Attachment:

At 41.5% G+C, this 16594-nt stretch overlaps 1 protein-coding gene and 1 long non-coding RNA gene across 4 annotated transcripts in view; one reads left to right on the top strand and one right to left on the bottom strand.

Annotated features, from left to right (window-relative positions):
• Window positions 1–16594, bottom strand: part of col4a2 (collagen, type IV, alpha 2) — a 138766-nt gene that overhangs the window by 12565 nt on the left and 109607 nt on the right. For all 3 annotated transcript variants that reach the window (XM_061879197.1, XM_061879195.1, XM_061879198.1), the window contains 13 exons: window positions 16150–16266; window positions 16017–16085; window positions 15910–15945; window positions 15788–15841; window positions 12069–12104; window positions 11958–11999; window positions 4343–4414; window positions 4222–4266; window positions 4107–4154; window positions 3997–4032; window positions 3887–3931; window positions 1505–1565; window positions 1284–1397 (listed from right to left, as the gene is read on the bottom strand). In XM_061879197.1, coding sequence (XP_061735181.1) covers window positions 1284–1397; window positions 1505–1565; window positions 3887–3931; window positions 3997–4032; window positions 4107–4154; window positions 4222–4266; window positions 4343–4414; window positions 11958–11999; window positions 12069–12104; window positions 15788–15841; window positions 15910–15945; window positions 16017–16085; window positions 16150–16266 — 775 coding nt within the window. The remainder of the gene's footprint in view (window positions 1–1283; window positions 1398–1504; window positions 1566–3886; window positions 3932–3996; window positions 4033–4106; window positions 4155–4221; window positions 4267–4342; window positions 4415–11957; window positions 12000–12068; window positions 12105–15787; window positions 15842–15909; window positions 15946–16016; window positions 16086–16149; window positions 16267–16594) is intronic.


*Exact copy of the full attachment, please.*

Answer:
At 41.5% G+C, this 16594-nt stretch overlaps 1 protein-coding gene and 1 long non-coding RNA gene across 4 annotated transcripts in view; one reads left to right on the top strand and one right to left on the bottom strand.

Annotated features, from left to right (window-relative positions):
• Window positions 1–16594, bottom strand: part of col4a2 (collagen, type IV, alpha 2) — a 138766-nt gene that overhangs the window by 12565 nt on the left and 109607 nt on the right. For all 3 annotated transcript variants that reach the window (XM_061879197.1, XM_061879195.1, XM_061879198.1), the window contains 13 exons: window positions 16150–16266; window positions 16017–16085; window positions 15910–15945; window positions 15788–15841; window positions 12069–12104; window positions 11958–11999; window positions 4343–4414; window positions 4222–4266; window positions 4107–4154; window positions 3997–4032; window positions 3887–3931; window positions 1505–1565; window positions 1284–1397 (listed from right to left, as the gene is read on the bottom strand). In XM_061879197.1, coding sequence (XP_061735181.1) covers window positions 1284–1397; window positions 1505–1565; window positions 3887–3931; window positions 3997–4032; window positions 4107–4154; window positions 4222–4266; window positions 4343–4414; window positions 11958–11999; window positions 12069–12104; window positions 15788–15841; window positions 15910–15945; window positions 16017–16085; window positions 16150–16266 — 775 coding nt within the window. The remainder of the gene's footprint in view (window positions 1–1283; window positions 1398–1504; window positions 1566–3886; window positions 3932–3996; window positions 4033–4106; window positions 4155–4221; window positions 4267–4342; window positions 4415–11957; window positions 12000–12068; window positions 12105–15787; window positions 15842–15909; window positions 15946–16016; window positions 16086–16149; window positions 16267–16594) is intronic.